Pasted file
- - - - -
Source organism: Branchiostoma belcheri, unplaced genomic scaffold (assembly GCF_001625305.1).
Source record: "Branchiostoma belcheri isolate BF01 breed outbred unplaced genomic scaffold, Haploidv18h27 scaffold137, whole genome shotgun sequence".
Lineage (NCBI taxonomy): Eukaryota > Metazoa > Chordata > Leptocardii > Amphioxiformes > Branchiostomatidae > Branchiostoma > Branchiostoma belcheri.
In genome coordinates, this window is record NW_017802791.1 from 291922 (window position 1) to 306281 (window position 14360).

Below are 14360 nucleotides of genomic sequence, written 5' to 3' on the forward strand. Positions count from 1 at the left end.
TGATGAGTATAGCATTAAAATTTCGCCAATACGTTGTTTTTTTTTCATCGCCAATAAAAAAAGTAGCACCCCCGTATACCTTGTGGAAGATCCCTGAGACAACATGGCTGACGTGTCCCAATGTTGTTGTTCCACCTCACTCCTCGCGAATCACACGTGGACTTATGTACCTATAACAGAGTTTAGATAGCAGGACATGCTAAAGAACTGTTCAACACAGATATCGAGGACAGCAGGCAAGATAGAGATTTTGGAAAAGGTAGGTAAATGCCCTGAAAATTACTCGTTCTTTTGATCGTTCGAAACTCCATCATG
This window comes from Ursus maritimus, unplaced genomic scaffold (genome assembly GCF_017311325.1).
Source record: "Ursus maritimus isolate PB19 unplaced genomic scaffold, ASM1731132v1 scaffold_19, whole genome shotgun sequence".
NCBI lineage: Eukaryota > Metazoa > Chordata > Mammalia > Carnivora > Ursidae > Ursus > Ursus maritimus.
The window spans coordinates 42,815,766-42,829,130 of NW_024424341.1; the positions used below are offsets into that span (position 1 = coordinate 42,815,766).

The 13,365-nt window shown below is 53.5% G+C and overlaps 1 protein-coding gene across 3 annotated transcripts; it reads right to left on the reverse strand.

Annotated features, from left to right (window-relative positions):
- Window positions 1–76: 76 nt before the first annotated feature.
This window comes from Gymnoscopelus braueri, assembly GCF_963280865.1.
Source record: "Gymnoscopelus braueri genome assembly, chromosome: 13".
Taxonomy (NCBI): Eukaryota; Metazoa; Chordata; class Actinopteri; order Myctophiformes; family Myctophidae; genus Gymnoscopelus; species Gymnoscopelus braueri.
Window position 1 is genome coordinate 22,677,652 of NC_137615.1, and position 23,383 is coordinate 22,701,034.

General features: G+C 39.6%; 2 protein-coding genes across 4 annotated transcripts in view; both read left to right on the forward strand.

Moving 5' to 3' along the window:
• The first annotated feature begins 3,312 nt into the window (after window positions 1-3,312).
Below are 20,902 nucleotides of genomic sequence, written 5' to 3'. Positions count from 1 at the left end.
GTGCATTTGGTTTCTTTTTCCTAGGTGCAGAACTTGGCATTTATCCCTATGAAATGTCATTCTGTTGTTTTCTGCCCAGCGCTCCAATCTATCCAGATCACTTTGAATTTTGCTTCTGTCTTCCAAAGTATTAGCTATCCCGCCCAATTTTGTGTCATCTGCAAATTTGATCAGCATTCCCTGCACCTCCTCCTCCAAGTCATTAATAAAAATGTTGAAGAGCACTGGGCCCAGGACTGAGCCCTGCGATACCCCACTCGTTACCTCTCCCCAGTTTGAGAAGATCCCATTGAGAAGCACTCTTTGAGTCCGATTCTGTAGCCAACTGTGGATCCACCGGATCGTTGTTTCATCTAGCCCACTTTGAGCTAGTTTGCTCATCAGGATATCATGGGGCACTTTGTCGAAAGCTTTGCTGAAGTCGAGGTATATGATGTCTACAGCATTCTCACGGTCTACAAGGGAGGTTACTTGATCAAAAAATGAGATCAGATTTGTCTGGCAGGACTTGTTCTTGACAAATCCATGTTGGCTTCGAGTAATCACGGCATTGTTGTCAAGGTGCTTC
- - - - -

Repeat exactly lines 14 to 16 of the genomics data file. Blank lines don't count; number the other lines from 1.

This window comes from Gymnoscopelus braueri, assembly GCF_963280865.1.
Source record: "Gymnoscopelus braueri genome assembly, chromosome: 13".
Taxonomy (NCBI): Eukaryota; Metazoa; Chordata; class Actinopteri; order Myctophiformes; family Myctophidae; genus Gymnoscopelus; species Gymnoscopelus braueri.